No one nowadays should be regarded as old until they’re nearly 90, a German friend of mine remarked this week.
He was explaining why he’s writing yet another biography of Winston (“the only thing Germans know about him is 1940”) Churchill. My friend is a vigorous 75. Well past his sell-by date, Churchill was still PM at 80 and died at 90 despite the brandy and cigars.
It’s a lovely thought but it runs counter to yet another prediction that caring for the very old and ill – not to mention keeping the functioning old in their homes – is a care tsunami which could overwhelm local services and the tax base.
Reaping the fruit of its “one child” policy, China faces the same problem as the West.
You reach an age - I’m definitely in it now - when conversation is all too often about the newly dead and dying.
My wife’s Kiwi aunt, who stayed with us again this year, is 91 and has a toy-boy (he’s 80 and ardent), still drives although she forgets where she parked the car after playing bridge, and keeps asking “what are we doing today?”
She’s one of the lucky ones all the same. Her sister (93) is mentally sharper, but physically housebound, albeit in sight of the Pacific.
‘They keep us alive too long’
I’m constantly struck by the capriciousness of it all. I have a friend, younger than me, who is dying of an unfixable cancer while his parents, well into their 90s, soldier on in a home (no longer their own) physically strong, but their once-highly-cerebral minds shot. When he stops visiting, will they understand why? We’ll find out.
Years ago my friend’s mum, already half blind but still capable, protested “they keep us alive too long now”.
And they do too.
“I’m happy to let someone else have the last 10 per cent of my time,” says another acquaintance. But you can never tell. Our friends John and Mary who retired to rural France got trapped when they failed to sell their home and return to family in the UK. Fine, until she had a stroke.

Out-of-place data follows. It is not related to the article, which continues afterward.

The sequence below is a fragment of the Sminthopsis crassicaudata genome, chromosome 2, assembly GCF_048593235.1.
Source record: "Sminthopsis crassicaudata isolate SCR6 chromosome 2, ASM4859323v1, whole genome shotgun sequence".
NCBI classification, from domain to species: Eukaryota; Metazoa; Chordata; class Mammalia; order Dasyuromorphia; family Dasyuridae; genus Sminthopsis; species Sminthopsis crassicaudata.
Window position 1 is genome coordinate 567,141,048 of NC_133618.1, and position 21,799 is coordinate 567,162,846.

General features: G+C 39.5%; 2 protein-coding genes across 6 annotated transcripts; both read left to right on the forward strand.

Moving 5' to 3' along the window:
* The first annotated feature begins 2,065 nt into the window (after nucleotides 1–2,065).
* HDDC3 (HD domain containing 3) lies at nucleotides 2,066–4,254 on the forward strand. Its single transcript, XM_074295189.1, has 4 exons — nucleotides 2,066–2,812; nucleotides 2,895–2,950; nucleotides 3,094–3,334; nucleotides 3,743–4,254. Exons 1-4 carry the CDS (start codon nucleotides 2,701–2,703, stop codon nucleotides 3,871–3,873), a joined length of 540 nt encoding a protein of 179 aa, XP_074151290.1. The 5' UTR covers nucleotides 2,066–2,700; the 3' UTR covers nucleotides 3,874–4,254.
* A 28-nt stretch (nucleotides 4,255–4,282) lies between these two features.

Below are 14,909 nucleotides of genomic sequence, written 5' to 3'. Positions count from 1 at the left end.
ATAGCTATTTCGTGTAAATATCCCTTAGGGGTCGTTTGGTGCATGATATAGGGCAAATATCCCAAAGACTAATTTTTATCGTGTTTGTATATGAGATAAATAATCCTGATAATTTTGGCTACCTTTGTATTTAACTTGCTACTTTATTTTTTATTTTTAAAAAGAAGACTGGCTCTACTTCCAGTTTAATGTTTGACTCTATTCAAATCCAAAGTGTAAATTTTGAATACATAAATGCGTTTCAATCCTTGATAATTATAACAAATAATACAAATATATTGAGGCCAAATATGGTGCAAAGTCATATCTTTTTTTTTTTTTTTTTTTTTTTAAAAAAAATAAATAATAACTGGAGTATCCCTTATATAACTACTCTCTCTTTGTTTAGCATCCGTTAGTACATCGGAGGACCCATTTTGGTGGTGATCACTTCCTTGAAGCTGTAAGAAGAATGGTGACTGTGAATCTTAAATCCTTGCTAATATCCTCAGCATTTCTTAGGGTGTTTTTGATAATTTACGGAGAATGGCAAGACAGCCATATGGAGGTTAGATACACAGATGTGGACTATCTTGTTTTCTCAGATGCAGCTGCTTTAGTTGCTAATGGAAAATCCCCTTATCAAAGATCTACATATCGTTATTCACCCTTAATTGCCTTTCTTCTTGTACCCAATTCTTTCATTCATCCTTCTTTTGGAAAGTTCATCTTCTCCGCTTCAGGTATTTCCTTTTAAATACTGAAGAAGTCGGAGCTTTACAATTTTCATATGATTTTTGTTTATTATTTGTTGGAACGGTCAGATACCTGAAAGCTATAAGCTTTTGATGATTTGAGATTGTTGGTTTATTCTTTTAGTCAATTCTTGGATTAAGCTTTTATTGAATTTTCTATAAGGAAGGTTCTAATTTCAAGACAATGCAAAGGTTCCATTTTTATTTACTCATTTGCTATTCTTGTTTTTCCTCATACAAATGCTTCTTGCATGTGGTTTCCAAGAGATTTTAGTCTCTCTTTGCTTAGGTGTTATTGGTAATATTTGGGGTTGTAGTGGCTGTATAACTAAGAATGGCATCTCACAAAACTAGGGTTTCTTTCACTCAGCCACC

Largely immobile, he couldn’t manage alone so they both went into hospital where she, unhappy about not being in control, quickly died.
John (89) is stranded in the care home attached to the local hospital which takes most of his pension but looks after him pretty well with his single room piled with books. “Better off than I’d be at home from what I hear,” he confided when we visited him in July. Odd for France, but John’s gripe is the food: too much pasta.
I could go on and probably so could you. Another old friend, once a famous TV face, no longer has to hand a card to people who used to recognise him on the street: “Yes, I’m XY, but can no longer speak since my last stroke.”
Instead he runs his elderly wife ragged at home. Sheer exhaustion with his temper forced Rose to put once-gentle Robert into a home, but only after they’d moved to Somerset to be closer to their children whose marriages they put under a strain. Rose is lonely and blind, Robert says “Why won’t they let me have a iPad?” Because they’re afraid what you’ll do with it, Bob.
All the people cited here are relatively well off. So was Margaret Thatcher, who died in the Ritz with no family at her bedside. Plenty do better than that, but we’re still getting it wrong, emotionally, medically, financially.
I find the Dignitas man from Switzerland rather chilling, and peers who block assisted dying bills insist it’s a slippery slope.
But we can’t go on like this.
Michael White writes about politics for the Guardian